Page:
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The Florida Bar won’t let lawyer promise to help you get rid of “that vermin you call a spouse”

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Ah, I suppose it was just a matter of time before the Florida Bar went after divorce lawyer Steven Miller, who ran these provocative ads that insult overpriced downtown lawyers and promise to help clients “rid themselves of that vermin [they] call a spouse.” According to this story (3/27/07), when Miller submitted his ad for review by the Florida Bar, found that the ad is a “verbal depiction” whose language promises a particular result, which is prohibited under Florida law.

When I posted about Miller’s ad several months ago, I applauded him for targeting that underserved part of the population that can’t always afford high priced legal counsel. At the same time, I explained that I wasn’t a fan of his confrontational style, not because I found it offensive or unprofessional or deceptive but rather, because I feared that it would attract the types of uncompromising, litigious clients who eventually devolve into “clients from hell.”

Just like with its decision banning use of animals like pit bulls, sharks and snakes as logos, it seems to me that the Florida Bar’s prohibition on Miller’s ad is a stretch. In the “animal logo” decision, the Florida bar determined, among other things, that consumers might not realize that pit bull on a logo is simply a metaphor and instead, might conclude that the lawyers really behaved like pit bulls. Here, the bar’s conclusion that the bar promises a result is untrue. In the ad, Miller says that by signing up for his service “you’re on your way to getting rid of that vermin you call a spouse,” but he doesn’t promise that he will succeed. That’s not a guarantee of a result in my view.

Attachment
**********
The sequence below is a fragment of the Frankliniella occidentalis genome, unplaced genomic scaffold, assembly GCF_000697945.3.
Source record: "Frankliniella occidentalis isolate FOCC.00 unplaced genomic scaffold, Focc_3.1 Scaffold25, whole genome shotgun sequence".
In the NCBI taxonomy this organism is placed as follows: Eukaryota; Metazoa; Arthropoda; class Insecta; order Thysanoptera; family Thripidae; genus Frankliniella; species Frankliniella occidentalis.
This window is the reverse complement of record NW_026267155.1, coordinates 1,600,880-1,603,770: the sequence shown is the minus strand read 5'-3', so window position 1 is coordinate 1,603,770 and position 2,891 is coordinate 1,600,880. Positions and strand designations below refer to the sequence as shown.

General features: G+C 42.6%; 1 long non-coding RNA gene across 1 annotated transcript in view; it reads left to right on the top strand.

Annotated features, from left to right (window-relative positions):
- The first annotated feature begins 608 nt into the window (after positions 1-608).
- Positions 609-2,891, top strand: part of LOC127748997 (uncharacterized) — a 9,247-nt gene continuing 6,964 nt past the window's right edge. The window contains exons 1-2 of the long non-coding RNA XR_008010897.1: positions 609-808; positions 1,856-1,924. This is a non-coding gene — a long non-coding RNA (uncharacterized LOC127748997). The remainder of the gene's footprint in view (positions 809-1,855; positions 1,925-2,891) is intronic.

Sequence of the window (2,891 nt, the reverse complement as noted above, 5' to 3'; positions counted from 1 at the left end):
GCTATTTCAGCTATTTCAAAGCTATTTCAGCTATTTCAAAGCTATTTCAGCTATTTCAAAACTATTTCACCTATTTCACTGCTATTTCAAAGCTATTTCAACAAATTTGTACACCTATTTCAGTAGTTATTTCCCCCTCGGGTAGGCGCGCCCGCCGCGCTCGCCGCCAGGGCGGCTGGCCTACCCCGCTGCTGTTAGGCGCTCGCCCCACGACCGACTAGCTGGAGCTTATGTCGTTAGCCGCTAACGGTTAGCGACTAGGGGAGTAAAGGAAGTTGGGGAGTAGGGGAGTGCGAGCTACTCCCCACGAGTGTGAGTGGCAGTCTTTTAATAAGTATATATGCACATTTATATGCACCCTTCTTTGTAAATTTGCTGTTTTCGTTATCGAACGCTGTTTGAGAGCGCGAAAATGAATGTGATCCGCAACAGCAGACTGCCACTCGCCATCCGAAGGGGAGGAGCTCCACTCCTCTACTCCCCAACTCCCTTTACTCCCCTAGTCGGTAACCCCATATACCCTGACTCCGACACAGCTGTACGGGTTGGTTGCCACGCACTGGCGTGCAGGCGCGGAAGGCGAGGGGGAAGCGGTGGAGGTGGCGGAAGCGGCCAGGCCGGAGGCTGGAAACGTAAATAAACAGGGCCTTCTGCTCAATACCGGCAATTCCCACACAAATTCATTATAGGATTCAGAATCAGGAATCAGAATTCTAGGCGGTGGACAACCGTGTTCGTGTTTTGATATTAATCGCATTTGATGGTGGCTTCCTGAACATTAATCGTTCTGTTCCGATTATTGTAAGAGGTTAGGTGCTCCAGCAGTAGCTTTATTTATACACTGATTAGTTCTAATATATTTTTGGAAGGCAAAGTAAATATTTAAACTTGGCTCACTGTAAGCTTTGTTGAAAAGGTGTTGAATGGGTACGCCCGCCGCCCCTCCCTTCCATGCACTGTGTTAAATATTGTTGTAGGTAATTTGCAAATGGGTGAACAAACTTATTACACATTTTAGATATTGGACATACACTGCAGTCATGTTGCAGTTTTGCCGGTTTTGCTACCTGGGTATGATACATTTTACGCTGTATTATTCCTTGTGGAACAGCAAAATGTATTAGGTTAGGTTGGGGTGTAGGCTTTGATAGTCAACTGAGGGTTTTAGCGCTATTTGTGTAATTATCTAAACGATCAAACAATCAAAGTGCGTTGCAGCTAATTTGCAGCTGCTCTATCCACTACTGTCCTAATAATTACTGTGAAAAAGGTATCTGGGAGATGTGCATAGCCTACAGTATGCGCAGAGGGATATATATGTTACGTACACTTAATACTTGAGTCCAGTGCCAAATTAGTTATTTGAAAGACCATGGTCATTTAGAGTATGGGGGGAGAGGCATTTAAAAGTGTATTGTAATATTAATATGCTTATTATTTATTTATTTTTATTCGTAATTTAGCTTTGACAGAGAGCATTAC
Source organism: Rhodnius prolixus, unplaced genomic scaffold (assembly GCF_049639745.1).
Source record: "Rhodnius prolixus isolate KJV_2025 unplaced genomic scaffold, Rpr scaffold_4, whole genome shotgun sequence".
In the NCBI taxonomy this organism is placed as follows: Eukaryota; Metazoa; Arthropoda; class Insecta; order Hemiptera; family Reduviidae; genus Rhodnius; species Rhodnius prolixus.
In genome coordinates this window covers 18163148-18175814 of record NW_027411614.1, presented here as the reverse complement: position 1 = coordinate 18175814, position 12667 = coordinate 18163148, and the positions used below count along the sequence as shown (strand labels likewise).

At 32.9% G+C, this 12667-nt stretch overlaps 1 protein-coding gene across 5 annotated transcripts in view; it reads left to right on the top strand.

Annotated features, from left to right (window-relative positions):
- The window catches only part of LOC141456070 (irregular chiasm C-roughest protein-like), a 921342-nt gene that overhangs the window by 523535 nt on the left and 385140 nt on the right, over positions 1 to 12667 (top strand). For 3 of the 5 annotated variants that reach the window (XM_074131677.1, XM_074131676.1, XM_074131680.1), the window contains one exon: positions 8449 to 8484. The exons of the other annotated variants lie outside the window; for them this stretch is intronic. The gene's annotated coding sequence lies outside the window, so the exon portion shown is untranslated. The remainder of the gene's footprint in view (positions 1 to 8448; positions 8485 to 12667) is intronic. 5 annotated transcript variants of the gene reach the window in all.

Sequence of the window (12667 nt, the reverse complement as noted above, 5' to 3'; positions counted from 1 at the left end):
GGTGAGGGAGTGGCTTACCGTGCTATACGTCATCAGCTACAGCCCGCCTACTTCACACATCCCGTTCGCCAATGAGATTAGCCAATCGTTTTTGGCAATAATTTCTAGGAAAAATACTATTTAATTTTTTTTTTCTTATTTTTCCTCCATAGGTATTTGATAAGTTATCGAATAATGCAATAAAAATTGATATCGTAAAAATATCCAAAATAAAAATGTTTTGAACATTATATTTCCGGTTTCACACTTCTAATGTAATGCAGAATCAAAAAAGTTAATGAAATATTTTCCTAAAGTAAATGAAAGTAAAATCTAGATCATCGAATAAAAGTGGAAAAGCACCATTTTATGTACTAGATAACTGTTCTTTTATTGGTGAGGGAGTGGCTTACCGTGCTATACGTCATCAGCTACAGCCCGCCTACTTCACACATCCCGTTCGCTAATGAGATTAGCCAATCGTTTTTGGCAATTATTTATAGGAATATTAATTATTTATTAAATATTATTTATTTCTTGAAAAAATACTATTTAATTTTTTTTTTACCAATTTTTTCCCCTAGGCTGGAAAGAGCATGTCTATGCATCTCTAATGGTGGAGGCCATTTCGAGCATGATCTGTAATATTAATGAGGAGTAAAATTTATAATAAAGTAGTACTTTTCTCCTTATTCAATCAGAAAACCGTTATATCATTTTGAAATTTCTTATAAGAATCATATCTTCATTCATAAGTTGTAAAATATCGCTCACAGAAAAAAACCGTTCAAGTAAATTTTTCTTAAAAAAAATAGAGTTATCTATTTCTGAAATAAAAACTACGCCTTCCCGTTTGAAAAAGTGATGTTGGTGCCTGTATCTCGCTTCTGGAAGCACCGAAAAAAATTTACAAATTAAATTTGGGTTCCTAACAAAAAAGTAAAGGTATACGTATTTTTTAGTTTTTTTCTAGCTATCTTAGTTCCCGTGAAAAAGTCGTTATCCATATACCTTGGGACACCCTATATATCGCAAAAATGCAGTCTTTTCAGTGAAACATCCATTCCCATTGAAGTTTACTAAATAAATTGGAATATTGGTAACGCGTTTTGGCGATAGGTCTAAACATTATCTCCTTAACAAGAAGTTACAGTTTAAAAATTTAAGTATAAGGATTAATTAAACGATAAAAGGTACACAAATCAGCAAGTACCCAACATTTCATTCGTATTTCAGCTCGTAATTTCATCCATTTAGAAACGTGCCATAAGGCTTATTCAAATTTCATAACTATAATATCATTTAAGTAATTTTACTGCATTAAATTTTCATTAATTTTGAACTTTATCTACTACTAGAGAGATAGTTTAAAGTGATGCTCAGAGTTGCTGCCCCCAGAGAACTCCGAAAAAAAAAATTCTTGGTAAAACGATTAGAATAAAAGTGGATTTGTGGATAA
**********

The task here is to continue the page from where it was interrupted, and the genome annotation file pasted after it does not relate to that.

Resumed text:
If Miller’s ads are truly offensive – and don’t kid yourself, that’s the only reason why the bar wants them eliminated – then the market will decide their success. Clients turned off by Miller’s ads won’t use him and as a result, he’ll change his approach. But if consumers have a need for low cost or aggressive, straight talking lawyers, they’re entitled to that option – and without Miller’s ad, consumers might never learn of that option. Moreover, in our technologically enabled age, the bar has an option as well: let the bar put up its own video on YouTube and explain to consumers what’s wrong with Miller’s ads. The bar doesn’t need to ban them.

  • Here’s the thing: even if he did say that he guaranteed that his clients would “get rid of” their spouses… that’s not misleading or deceptive. Why? Florida is a no-fault divorce state. Just about the only way to fail to get a divorce in this state is to never have been married in the first place.
    The Florida Bar is out of control with its regulations on free speech.

  • This is consistent with the Florida Bar’s continued trouncing of the First Amendment. I have faxes in my office from Florida lawyers where phrases such as “I guarantee you won’t have wasted your time (by reading my consumer guide) have been disallowed as ‘promising a result.’ In another letter, the bar said it would prosecute an attorney who said that he would “calm their concerns” in an initial free consultation. From everything I can see from the lawyers who send me stuff the Florida State Bar advertising committee seems to be a bunch who seek to justify their existence (and the Florida Bar’s outrageous advertising “review” fees that you are required to pay every time you want to run any promotional piece) by jealously being silly with the First Amendment. Each member of that committee would do well to read Professor Rodney Smolla’s new book, The Law of Lawyer Advertising (Thompson-West) before embarking on a single new review of a lawyer’s proposed advertising.
    Ben Glass,
    Fairfax, VA

  • Well written comment.

  • Thanks for covering this issue again, Carolyn. One quibble from me: as I suggest here, the Florida Bar (like its cousins across the nation) dislike both the “offensiveness” of the Miller firm’s ad and the fact that he is offering cheaper lawyering services that might drive down legal fees. For another example, see my post the Florida Bar and you the people, at SHLEP. There, sellers of do-it-yourself forms are the Bar’s target (UPL and consumer protection excuses, of course). And, although the FBA says consumers who need to save money can find forms at courts and through the Bar, their website in no way directs the public to those options or to the helpful Self-help centers found in courthouses around the state.

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